TRUE to Isaac Newton’s axiom, which eloquently asserts that for one to see further it is only by perching on the shoulder of giants, the new President of Zimbabwe, Emmerson Mnangagwa, affectionately known as ED, ought, for all intents and purposes, stand on the shoulders of giants in order to envision and usher a prosperous Zimbabwe.
By Tich Mushambadope
There are many luminaries that he can borrow a leaf or two from their life books, but of special note and peculiar interest is one economic, political and intellectual titan, who is responsible for rewriting the Chinese narrative and setting it on course to become the greatest economy in the world by 2029. Deng Xiaoping, a physically diminutive figure, serves as the metaphoric and intellectual giant on whose shoulders Mngangagwa needs to firmly stand in order to espy, visualise and materialise a better Zimbabwe.
Though separated by time and space, there are irrefutable similarities in their political trajectories thus far and deliberate adoption of some of the strategies that were employed by Deng when he ascended to the leadership of China may see Zimbabwe resuming its status as the jewel of Africa in next to no time. Both Deng and Mnangagwa assumed power in their mid-seventies after very long, illustrious and sometimes tumultuous political careers from supreme leaders that were revolutionaries, who led liberation wars and presided over their respective countries for lengthy periods. Deng is to Mão Zedong what Mnangagwa is to Mugabe. In a similar manner to Deng, Mnangagwa joined politics at a very tender age and was fortified ideologically outside his mother continent in China, while the former’s formative political ideology was entrenched in France, where he met a number of influential Communists including Zhou Enlai, who later on went to become premier of China.
A revered veteran of the struggle within the Chinese and Communist Party context, Deng participated in the Long March and the civil war against the Chiang Kai-Shek’s Nationalist Party, rose through the ranks from lower echelons to secretary-general, deputy premier and eventually supreme leader. Mnangagwa is revered as a revolutionary stalwart, who was imprisoned for 10 years for acts of sabotage, before his appointment as special assistant to the President at the 1977 Chimoio Conference, then serving in different ministerial positions, until reaching the Vice-Presidency and eventually ascending to the Presidency.
Prior to reaching the apex of their respective parties, both men were purged at least twice in their respective contexts, with Mnangagwa facing long knives as an aftermath of the infamous Tsholotsho Declaration and ultimate dismissal from the party and government that, inevitably, triggered Operation Restore Legacy. In Deng’s case, he was first in 1967, humiliated, demoted and branded a “revisionist and capitalist roader” during the height of the Cultural Revolution and, after a remarkable comeback, reduced to a card-carrying member on the party in 1976 at the height of Chairman Mão’s succession battle.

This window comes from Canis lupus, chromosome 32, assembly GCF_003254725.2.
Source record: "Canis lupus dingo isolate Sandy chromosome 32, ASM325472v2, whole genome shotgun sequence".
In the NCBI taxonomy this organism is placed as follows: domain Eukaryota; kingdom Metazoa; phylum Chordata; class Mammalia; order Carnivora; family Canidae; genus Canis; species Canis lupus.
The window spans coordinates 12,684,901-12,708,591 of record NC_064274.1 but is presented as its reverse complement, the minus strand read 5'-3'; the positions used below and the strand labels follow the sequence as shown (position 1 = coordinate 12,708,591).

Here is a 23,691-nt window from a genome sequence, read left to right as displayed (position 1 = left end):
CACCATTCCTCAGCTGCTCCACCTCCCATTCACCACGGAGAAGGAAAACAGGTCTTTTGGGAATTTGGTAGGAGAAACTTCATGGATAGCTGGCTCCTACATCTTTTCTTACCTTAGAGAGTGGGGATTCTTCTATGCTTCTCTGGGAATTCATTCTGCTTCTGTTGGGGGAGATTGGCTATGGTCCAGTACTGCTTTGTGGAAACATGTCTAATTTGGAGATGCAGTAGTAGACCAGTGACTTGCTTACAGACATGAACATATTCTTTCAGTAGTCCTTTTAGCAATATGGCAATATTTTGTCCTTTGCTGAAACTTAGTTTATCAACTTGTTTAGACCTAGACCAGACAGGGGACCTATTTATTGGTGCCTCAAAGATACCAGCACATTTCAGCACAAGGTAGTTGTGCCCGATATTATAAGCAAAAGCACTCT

Pitted against the villainous “Gang of Four” led by Jiang Qing, Mão’s wife, Deng found himself in the political wilderness when he was accused of having organised demonstrations against his ailing principal after the death of his ally, Zhou Enlai, in January 1976. In an astonishingly similar manner, Mnangagwa, who was battling with the G40 formation, was vanquished from the party and government after being accused of having organised the youth who booed former First Lady Grace Mugabe at her Bulawayo youth interface rally.
Restoration of order
The cracks that threatened to tear both Zanu PF recently and the Communist Party in the mid-seventies emanated from lack of a clearly laid-out succession plan. Consequently as persons who had not been sufficiently grounded in revolutionary principles took centre stage in both contexts, key individuals, institutions and values were trampled on and relegated to political insignificance. Whether by design or default, credence can be furnished to the notion that the very soul of the respective movements was being gnashed from within.
The non-negotiable nature of revolutionary ethos mandated the military in both countries to swiftly mend the arc of history towards restoration of order. Albeit in differing fashions, the military in both countries played key roles in ushering new dispensations with the respective ascendancy of Deng in 1978 and Mnangagwa in 2017.
Once both leaders had taken the reins of power, the pertinent need for restoration and rejuvenation in literally every facet of their respective societies was apparent. With the comprehension that the Cultural Revolution had wreaked havoc within Chinese society including the devaluation of the status of key revolutionary personalities, Deng promptly honoured and rehabilitated them. The posthumous veneration of figures like Liu Shao qi restored the revolutionary legacy in a similar manner that was done by renaming of barracks throughout the country from colonial names to those of Zimbabwean liberation icons epitomised by the alteration of King Georges IV Barracks to Josiah Magama Tongogara.
The pertinent need to restore the rule of law behoved Deng to promptly reassemble the rudiments of the decimated legal system. The Justice ministry, which was one of the first victims of the Cultural Revolution, was re-established together with reopening of state courts and law schools. The Chinese courts were urgently seized with matters that involved criminal abuse of office by high ranking officials culminating in the 1980 trial of the “Gang of Four”. Similarly, concerted efforts through Zimbabwean law enforcement agencies in co-ordination with the Zimbabwe Anti-Corruption Authority have expedited proceedings relating to criminal abuse of office by high-ranking officials. The prosecution of high-ranking officials sends a positive message to the populace and as it becomes evidently clear that there are no sacred cows, corruption and willy-nilly abuse of public office is effectively abated.